In a pan over medium heat, sauté the onion, garlic, and caraway seeds in vegan butter until the onion is translucent. Add the vegan meatless ground meat and cook for an additional 5-7 minutes, or until the meat is browned.

Spread the vegan sour cream over the dumplings and top them with the sautéed meat mixture.

Bake the dumplings for 20-25 minutes, or until they are golden brown on top.

Serve the cepelinai hot and enjoy!

Note: you can use other vegan meat alternatives like soy protein, seitan or tempeh.

Liechtenstein – Käsknöpfle: A Traditional Liechtenstein Potato and Cheese Pasta Dish


Käsknöpfle is a traditional dish from Liechtenstein, it is a type of pasta that is similar to gnocchi. It is made with potatoes, flour, and cheese and it is a beloved dish in the country.

Käsknöpfle is typically served as a side dish, but it can also be served as a main course, with a variety of sauces, gravies, or vegetables. It's a comforting and hearty dish that is perfect for cold winter nights.

Traditionally this dish is made with dairy cheese, but it can be easily veganized by using vegan cheese or nutritional yeast. It's a dish that can be enjoyed by vegans and non-vegans alike, as it is delicious, easy to make and comforting.

It's a great dish for meal prepping as it can be made in advance and can be stored in the refrigerator for up to a week. With a little creativity, you can enjoy this traditional Liechtenstein dish in a vegan version.


1 lb. potatoes

1 cup flour

1/2 cup vegan cheese, grated

Salt and pepper to taste

Vegan butter or oil for frying



Peel and boil the potatoes in a large pot of salted water until tender. Drain and mash the potatoes while they are still hot.

Mix in the flour, grated cheese, and salt and pepper. Knead the dough until smooth, but be careful not to overwork it.

Divide the dough into small pieces and roll them into long, thin ropes. Cut the ropes into small, bite-sized pieces.

Bring a large pot of salted water to a boil. Gently drop the "Käsknöpfle" into the boiling water and cook for about 2-3 minutes or until they float to the surface.

Drain the "Käsknöpfle" and sauté in vegan butter or oil until they are golden brown.

Serve the "Käsknöpfle" with your favorite sauce or gravy, and enjoy your traditional vegan dish from Liechtenstein.

Note: If vegan cheese isn't available in your area, you can use nutritional yeast to give it a cheesy flavor.


This is one of the few traditional vegan recipe from Liechtenstein as it's a small country, where meat and dairy are traditional staples of the diet. However, with the rise of veganism, there are more and more vegan options being offered in restaurants and supermarkets.

Greece – Greek Delight: A Vegan Dolmades (Stuffed Grape Leaves) Recipe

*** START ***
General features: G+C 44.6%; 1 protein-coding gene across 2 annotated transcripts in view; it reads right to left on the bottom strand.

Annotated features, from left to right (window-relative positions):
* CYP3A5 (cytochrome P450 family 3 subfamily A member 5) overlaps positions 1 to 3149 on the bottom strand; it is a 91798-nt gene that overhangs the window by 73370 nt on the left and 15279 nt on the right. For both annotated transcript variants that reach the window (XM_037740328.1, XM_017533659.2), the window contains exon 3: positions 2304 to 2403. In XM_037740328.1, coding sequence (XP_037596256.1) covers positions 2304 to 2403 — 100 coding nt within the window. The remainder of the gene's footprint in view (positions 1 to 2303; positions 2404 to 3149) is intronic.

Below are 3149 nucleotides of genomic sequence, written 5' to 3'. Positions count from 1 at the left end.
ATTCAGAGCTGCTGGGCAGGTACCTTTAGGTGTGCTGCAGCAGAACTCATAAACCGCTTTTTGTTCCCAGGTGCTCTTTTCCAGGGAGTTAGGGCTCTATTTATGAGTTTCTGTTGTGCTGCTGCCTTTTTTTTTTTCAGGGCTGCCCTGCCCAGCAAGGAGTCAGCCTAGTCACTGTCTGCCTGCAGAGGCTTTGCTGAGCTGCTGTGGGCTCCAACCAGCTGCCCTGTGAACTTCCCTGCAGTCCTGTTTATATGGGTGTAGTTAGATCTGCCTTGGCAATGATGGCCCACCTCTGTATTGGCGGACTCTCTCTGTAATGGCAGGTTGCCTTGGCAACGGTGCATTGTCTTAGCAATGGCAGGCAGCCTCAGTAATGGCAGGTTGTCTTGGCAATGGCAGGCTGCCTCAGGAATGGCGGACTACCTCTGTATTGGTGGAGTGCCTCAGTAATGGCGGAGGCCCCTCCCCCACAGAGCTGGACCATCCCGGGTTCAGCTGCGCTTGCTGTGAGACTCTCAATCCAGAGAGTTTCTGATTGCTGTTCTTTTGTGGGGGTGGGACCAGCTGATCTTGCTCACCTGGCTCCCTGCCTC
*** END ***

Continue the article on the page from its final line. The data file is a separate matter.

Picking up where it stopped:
Experience the traditional flavors of Greece with our vegan Dolmades recipe. These little parcels are filled with a delicious mixture of rice, herbs, and vegetables, wrapped in tender grape leaves. These Dolmades are a perfect appetizer or side dish, they are easy to make and can be enjoyed by everyone. Whether you're a vegan or not, this Dolmades is sure to be a hit and a perfect way to experience Greek cuisine. Perfect for a weeknight dinner, or a weekend lunch. Give it a try and you'll see how delicious and satisfying plant-based food can be.


  • 1 jar of grape leaves, drained and rinsed
  • 1 cup of uncooked long-grain rice
  • 1/2 cup of diced onion
  • 1/2 cup of diced carrots
  • 1/2 cup of diced celery
  • 1/2 cup of diced leek
  • 2 cloves of minced garlic
  • 2 tablespoons of olive oil
  • 1 teaspoon of dried oregano
  • 1 teaspoon of dried dill
  • Salt and pepper, to taste
  • Lemon wedges, for serving


  1. In a pan over medium heat, sauté the onion, carrots, celery, leek, and garlic in olive oil until they are softened, about 8-10 minutes.
  2. Add in the rice, oregano, dill, salt, and pepper and stir until the rice is well coated.
  3. Add in 1 1/2 cups of water and bring to a boil. Reduce the heat to low and let it simmer for about 20-25 minutes or until the rice is cooked through.
  4. Remove the pan from the heat and let the mixture cool for a few minutes.
  5. Lay a grape leaf shiny-side down on a work surface. Place a spoonful of the rice mixture on.


Cyprus – Traditional Cypriot Vegan Moussaka – Layered Eggplant, Potatoes, and Spiced Tomato Sauce


Moussaka is a traditional Cypriot dish that is typically made with layers of eggplant, potatoes, meat and a béchamel sauce. This vegan version of the dish is a delicious and healthy alternative that is perfect for those following a plant-based diet. The eggplant and potatoes are thinly sliced and layered with a flavorful spiced tomato sauce and topped with a creamy cashew and herb mixture. This dish is then baked in the oven until golden brown, making it a hearty and flavorful meal that is perfect for any occasion. It's a perfect dish to serve as a main course, and it's sure to be a hit with vegans and non-vegans alike.